Sunday, January 14, 2007

Kids and the real world

Montessori Mom left a comment after my post about "Don't you want to hang out with your friends?" that inspired me to write.

She talked about, in Montessori, how the adolescent is seen as wanting to find a place in society. That is very true. Our current model of schools does NOT allow for that. The society kids live in and socialize in is not a reflection of the society outside of school.

It would be WONDERFUL if there were more schools that approached the Erdkinder idea. Slowly things are changing here--Registered Apprenticeships for senior high students (wish they could come up with something for the junior high kids who are REALLY seeking out a connection with society), there's an all boys boarding school in a nearby town/city where they don't have an Erdkinder environment, yet the boys do all kinds of outdoor activities, planning, they have to be a part of a work crew for the upkeep of the school... It's much more realistic and in-tune with an adolescent's needs than (only) sitting in a desk half the day.

The oldset I homeschool (not mine) is almost 16. Because of homeschooling, she has had the time to work out a bit of her place in society. She participates in competitive diving as well as has a paid job coaching gymnastics and diving. She's dealing with money, and 'customers' and real-life things, you know? And she definitely does hang out with friends, just not in-between classes or at lunch. (Just like adults in the real world.) If she didn't have these outlets, she'd probably be just another student going through the motions of school, either oblivious to how things are different in the real world or waiting for it to all be done with so she could get to the real world. She, too, would think that high school life is about friends, because that's often where the only true enjoyment comes in. (That's so sad, isn't it??? I think of all kinds of things I've read about high school and why kids shouldn't homeschool but should go to high school and it's got nothing to do with the education at all; it's all about the 'fun' that goes on. Which, I have to wonder, is maybe just some makeup to hide the "non-fun" of the available education?)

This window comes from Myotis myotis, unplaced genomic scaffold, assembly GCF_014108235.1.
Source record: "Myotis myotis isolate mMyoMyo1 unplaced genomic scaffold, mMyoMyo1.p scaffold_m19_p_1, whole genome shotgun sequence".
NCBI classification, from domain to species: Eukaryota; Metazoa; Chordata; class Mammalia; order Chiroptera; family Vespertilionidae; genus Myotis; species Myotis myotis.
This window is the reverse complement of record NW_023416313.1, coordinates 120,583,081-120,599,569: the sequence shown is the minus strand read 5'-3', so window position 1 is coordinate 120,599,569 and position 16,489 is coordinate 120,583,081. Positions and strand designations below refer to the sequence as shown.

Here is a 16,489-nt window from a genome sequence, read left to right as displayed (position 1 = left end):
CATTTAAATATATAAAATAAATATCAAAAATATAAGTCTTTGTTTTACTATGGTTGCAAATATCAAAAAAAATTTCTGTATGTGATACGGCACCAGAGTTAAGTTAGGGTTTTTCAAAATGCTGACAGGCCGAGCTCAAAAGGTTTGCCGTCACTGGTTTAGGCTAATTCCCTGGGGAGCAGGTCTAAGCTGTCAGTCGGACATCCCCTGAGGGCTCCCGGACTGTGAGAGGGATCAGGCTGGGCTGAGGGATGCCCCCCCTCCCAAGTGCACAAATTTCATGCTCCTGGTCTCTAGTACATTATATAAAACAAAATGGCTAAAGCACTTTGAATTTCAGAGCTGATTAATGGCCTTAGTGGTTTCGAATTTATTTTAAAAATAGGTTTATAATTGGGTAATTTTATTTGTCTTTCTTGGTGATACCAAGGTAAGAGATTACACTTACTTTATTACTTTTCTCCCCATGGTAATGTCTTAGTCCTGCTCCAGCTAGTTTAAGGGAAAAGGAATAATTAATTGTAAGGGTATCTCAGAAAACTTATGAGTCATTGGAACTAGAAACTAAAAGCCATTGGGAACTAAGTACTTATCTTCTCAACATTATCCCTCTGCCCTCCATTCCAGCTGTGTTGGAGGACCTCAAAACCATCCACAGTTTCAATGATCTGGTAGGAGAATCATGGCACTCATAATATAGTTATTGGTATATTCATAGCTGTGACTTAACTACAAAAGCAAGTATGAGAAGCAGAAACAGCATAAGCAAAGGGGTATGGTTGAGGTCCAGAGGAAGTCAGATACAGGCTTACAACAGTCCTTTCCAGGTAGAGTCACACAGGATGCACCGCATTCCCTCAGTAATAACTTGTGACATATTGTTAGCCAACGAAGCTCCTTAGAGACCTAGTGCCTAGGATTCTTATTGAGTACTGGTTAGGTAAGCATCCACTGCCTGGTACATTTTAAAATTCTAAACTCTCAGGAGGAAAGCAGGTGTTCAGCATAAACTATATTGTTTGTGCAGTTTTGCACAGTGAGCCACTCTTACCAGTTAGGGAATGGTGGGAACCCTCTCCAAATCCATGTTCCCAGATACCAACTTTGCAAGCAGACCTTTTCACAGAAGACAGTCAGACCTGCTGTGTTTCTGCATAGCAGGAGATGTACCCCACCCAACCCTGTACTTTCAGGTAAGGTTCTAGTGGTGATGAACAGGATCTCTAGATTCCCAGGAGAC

There is just so much talk about homeschooling doesn't prepare children for the real world, and how public school supposedly does, yet when you analyze it, public schools are far removed from the real world. The Montessori environment, while not set up the way other places might be, functions so much more like the real world--various ages interacting together, chances to work on projects, the children decide just how long they will work on something instead of changing subjects every hour or so... And freedom. Adults have a lot of freedom they take for granted, which is perhaps why so many don't see the lack of freedom that kids in a typical public school have. Adults get to make a ton of decisions--what do public school kids do for the most part? Sit, listen, discuss only when allowed or told to discuss, and work. Work they didn't choose in the first place necessarily.

Ah, enough of this for now.


Montessori Mom said...

I enjoyed reading your reflections here! Money is definitely a huge piece that is left out of most of education - and one that Montessori wrote about extensively. It's such a shame that children's experiences with such important issues (like budgeting, having a real job, etc) are left almost completely to chance.

Your comment about preparation for the real world also reminded me of how painfully difficult I found it to manage and evaluate my own work in a job with a lot of freedom after years of rigid schedules and grading procedures. This seems to be yet another area where Montessori proves helpful to the child making a transition into/finding a place within adult society.

Have there been any studies done on Montessori students and their transitions into adult life?

Thanks for your posts - I'm enjoying them! Keep them coming!

Daisy said...

I think it's possible that there have been studies done, but I don't know of any personally. I know I've read a number of anecdotes on the Montessori-L, always positive. You can find out more information here .